NEW YORK (AP) — Taking a page from the comics, producers of Broadway's "Spider-Man" musical are hoping their battered hero can somehow return from the dead.
"Spider-Man: Turn Off the Dark," Broadway's most expensive and audacious show, emerges from a three-week hiatus on Thursday night with what the creative team and producers say is a cleaner story, tighter music and more love story.
"I've heard all sorts of good and bad things about it," said Bena Leslie, 30, a business manager for an environmental consulting company in San Diego, who bought a ticket to Thursday's performance. "I would like to see for myself."
The $70 million musical with music by U2's Bono and The Edge reopens with most of the cast intact but without the visionary Julie Taymor as director. Reeve Carney, who plays Peter Parker, said the changes have been reinvigorating.
"There's an energy in the company because of having a clear direction, knowing where we're headed and knowing that it's going to be to a greater place," said Carney. The new script, he says, "jumps off the page at you."
Playwright Roberto Aguirre-Sacasa, director Philip William McKinley and choreographer Chase Brock cleaned up a story that had wandered into darker and mythological themes, while Bono and The Edge reworked the songs. More flying stunts were added and the romance between Peter Parker and Mary Jane returned to center stage.
The original show began previews in November and soon went bad. Performances were canceled and stunts went awry, leaving actors trapped hanging over the audience. There were five major accidents to cast members, including one to lead actress Natalie Mendoza, who left the show after suffering a concussion.
The worst accident happened to actor Christopher Tierney, who suffered a fractured skull, a fractured shoulder blade, four broken ribs and three broken vertebrae on Dec. 20 when he tumbled in front of a shocked preview audience after a safety harness failed. In April, only four months after the fall, he returned to the show and is expected to again execute the main Spider-Man aerial stunts on Thursday.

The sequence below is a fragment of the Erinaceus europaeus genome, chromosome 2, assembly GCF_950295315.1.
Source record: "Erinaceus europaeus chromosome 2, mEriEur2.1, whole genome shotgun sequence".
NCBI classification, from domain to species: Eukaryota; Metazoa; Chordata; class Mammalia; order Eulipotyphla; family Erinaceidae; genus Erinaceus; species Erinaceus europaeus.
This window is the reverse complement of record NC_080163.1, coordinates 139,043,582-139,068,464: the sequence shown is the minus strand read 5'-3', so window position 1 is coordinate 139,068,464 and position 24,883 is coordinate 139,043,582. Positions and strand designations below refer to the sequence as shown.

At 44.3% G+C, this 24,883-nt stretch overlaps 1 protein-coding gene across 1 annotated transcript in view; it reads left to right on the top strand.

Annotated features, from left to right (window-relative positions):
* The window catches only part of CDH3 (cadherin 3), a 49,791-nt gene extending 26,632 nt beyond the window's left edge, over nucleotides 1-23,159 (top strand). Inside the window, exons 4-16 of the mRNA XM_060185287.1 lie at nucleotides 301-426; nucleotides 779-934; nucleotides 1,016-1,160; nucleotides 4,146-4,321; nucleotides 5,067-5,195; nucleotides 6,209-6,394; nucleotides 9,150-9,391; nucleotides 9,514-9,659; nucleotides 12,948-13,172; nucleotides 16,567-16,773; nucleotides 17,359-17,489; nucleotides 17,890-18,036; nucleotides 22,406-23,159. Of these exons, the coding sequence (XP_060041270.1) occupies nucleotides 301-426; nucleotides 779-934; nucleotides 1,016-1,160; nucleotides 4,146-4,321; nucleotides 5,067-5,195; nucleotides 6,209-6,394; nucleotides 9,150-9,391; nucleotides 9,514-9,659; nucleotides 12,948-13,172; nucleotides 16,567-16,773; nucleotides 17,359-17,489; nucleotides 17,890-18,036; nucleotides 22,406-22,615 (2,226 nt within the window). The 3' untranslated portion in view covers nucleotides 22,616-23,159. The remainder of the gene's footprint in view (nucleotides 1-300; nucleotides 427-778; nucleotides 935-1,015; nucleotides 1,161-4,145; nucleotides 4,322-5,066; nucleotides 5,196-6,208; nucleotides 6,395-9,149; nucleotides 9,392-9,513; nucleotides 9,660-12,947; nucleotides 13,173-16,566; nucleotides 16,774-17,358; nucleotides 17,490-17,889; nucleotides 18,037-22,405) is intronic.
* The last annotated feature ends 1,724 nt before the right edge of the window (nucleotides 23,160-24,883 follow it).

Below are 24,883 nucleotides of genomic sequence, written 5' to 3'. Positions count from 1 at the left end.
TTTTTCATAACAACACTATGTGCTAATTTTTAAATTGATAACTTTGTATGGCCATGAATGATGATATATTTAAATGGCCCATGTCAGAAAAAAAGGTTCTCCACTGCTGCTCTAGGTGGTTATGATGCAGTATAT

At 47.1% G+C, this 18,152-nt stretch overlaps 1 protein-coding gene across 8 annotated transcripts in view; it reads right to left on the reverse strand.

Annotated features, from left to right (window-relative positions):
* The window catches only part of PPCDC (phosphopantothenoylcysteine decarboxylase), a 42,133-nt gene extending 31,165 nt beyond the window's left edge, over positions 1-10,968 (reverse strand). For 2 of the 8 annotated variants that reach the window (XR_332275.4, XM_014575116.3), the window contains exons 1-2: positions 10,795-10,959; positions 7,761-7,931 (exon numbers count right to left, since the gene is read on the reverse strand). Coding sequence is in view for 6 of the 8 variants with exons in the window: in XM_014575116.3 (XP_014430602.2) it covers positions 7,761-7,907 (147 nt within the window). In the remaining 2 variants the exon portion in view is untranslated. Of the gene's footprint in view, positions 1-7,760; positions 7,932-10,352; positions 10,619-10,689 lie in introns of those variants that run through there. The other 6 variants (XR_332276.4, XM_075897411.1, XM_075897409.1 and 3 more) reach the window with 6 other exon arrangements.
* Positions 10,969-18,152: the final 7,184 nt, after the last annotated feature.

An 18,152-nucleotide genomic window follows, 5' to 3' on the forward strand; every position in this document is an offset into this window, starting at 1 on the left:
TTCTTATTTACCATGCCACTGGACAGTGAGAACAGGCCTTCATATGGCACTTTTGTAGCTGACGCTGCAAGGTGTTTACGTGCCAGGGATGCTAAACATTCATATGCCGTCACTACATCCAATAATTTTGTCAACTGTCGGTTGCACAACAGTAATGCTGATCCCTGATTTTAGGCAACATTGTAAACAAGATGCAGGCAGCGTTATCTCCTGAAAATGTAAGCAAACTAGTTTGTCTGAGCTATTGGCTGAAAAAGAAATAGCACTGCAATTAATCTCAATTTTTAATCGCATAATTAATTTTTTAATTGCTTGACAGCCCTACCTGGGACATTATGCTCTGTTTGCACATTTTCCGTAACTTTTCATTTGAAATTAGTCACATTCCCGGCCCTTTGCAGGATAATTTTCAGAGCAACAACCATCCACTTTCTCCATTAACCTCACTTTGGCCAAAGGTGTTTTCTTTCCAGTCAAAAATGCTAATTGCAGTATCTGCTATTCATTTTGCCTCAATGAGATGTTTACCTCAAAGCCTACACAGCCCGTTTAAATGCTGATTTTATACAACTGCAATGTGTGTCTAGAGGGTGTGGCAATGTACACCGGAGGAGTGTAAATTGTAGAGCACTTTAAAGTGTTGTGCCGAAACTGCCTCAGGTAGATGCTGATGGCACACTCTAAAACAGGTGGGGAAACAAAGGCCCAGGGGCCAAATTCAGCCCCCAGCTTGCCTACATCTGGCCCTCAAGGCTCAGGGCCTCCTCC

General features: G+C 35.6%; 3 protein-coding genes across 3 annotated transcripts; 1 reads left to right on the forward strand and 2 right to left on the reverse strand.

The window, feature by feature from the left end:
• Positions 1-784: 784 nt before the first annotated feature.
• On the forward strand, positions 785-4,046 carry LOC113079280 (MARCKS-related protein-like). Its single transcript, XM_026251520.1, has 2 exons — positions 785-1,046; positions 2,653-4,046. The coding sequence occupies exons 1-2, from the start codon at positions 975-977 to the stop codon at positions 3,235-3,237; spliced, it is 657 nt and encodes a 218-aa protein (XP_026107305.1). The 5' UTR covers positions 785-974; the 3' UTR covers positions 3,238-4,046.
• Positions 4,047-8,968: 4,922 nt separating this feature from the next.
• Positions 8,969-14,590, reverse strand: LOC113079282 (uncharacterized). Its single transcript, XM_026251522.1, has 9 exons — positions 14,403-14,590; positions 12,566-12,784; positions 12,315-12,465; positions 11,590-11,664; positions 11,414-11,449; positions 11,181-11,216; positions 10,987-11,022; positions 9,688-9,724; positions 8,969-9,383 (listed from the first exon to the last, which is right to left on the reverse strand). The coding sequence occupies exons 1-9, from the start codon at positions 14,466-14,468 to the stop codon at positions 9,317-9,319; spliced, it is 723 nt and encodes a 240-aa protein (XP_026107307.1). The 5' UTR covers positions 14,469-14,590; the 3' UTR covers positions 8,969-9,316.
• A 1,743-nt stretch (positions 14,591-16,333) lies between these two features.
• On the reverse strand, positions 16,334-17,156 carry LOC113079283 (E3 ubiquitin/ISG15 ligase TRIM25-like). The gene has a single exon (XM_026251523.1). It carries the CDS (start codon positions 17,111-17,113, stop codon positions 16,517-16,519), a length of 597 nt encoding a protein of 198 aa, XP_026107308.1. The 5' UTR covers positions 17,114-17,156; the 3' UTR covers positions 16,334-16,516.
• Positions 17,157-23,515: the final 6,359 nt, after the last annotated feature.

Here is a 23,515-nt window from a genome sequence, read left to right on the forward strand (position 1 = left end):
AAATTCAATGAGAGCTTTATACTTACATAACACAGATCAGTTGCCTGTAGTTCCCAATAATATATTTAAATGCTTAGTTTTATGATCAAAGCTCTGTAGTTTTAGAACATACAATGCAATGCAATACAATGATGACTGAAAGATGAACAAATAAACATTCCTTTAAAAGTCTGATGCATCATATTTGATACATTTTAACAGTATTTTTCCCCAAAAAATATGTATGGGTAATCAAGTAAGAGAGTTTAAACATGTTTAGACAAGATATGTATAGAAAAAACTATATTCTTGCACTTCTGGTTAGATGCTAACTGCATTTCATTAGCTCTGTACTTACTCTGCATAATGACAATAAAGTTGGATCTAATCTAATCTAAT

Every new crisis seemed to postpone another opening, leading to it break the record for the longest run of preview performances, a dubious milestone.
All the bad press — including professional critics who slammed the show in February — didn't hurt the show at the box office, where it regularly sold out and was among the highest earners on Broadway.
Greg Wendelken, 49, who works in commercial real estate in Seattle, picked up a ticket Thursday to see what all the fuss was about. "All the uproar about it," he said. "Biggest budget on Broadway. I'm intrigued."
The new show expects to have about a month of previews before its June 14 opening. Since it missed this year's Tony Award deadline and the potential prizes, it could have a tumultuous summer if the economy fails to improve, tourists flock to other shows and New Yorkers who saw the original now sniff at lining up to see the rebooted Spidey.
But Rick Miramontez, a show spokesman, said tickets to the new show are "selling briskly." Tickets are now on sale through Oct. 2 and group tickets are on sale through Jan. 8, 2012.
Producers are hoping the reaction to the reboot will be as typical as that of Gabrielle Hanson-Moore, a 19-year-old student at Florida State University who was in line for tickets when the box office opened at 10 a.m. Thursday.
"I really like Spider-Man," she said. "He's one of my favorite superheroes. I really want to know how they're going to turn it into a musical."
Associated Press writer Karen Matthews contributed to this report.